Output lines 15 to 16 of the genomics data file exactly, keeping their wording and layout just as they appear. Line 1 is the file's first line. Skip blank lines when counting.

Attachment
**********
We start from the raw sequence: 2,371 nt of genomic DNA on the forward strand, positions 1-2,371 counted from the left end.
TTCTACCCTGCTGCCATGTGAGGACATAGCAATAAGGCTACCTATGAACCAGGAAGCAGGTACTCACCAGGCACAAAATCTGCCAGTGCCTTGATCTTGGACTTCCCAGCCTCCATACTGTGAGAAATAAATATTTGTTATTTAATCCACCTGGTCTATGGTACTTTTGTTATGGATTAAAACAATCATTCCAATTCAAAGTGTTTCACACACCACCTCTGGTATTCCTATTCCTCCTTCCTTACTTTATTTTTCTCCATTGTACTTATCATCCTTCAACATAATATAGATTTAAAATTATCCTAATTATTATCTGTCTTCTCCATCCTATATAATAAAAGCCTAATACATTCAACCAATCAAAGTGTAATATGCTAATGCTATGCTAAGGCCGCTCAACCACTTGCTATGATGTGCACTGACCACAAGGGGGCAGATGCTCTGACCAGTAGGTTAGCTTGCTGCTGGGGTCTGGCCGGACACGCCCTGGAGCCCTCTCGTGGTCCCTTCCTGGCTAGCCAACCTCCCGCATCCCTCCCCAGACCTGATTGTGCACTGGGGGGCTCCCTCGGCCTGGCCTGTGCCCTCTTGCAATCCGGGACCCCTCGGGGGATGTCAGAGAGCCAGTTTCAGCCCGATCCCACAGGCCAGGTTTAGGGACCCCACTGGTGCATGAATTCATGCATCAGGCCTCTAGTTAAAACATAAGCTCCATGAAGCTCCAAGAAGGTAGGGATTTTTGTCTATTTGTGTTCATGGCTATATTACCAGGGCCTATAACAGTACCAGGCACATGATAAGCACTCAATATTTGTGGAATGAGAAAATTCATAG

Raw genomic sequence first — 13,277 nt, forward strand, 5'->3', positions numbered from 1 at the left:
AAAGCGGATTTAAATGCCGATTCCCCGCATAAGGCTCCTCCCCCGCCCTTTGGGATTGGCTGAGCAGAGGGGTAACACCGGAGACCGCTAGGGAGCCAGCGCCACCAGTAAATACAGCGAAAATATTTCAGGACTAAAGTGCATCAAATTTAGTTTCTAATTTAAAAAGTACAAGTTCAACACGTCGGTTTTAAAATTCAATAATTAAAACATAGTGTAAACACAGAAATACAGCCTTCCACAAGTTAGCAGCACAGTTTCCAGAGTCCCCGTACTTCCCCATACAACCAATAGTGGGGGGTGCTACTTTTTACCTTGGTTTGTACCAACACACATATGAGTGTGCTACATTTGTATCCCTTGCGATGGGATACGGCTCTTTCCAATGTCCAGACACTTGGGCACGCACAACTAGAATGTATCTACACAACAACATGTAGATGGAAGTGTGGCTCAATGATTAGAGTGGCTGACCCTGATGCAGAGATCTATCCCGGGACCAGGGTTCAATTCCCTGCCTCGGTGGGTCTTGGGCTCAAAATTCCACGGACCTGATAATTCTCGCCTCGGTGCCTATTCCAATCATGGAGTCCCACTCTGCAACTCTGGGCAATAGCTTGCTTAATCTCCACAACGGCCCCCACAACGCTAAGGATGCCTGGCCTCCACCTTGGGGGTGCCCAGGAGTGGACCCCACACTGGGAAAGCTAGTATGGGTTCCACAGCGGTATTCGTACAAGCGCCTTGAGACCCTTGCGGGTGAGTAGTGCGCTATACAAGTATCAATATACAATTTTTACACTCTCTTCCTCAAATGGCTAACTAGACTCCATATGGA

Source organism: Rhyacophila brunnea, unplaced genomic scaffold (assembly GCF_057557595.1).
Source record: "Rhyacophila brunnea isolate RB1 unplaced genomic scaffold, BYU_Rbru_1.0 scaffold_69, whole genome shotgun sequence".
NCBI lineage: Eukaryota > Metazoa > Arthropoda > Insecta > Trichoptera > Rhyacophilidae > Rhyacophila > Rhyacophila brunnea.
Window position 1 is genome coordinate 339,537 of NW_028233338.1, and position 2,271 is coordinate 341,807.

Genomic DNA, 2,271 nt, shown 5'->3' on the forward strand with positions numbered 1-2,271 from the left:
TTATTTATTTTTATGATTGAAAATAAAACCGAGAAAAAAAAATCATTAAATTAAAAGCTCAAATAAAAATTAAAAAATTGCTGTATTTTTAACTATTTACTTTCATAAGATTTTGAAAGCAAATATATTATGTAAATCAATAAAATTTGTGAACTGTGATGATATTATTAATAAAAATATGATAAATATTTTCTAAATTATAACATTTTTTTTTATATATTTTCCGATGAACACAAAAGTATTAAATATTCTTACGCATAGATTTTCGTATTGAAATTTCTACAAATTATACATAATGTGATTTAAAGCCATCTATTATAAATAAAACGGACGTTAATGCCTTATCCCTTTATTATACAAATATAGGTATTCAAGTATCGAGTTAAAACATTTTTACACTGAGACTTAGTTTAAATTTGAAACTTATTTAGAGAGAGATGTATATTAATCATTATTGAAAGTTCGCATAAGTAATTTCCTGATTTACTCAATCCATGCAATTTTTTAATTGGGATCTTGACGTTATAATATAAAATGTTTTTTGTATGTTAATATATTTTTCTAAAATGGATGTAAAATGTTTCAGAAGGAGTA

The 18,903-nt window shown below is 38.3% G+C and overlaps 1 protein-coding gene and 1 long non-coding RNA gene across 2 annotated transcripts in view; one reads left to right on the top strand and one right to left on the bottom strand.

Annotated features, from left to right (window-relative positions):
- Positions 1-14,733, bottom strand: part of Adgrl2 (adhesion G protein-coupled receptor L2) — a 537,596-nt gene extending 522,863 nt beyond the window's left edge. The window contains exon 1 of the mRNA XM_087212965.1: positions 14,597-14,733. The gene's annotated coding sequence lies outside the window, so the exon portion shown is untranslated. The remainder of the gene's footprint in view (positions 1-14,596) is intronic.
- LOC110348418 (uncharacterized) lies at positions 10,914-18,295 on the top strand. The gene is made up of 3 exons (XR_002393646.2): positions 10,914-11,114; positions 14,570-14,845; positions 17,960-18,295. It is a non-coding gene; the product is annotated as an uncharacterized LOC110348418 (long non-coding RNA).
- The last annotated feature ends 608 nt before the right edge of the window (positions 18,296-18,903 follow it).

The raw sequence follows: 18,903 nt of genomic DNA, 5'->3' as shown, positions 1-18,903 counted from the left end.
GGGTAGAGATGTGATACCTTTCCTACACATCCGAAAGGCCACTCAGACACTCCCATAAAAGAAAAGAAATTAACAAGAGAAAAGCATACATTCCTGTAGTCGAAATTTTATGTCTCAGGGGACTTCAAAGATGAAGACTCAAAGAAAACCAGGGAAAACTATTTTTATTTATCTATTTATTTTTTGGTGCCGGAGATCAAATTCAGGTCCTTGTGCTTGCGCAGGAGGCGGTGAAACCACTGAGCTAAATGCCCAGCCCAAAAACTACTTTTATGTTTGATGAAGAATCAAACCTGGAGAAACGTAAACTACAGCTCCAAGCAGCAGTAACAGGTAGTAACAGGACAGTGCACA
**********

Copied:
- The last annotated feature ends 608 nt before the right edge of the window (positions 18,296-18,903 follow it).

The raw sequence follows: 18,903 nt of genomic DNA, 5'->3' as shown, positions 1-18,903 counted from the left end.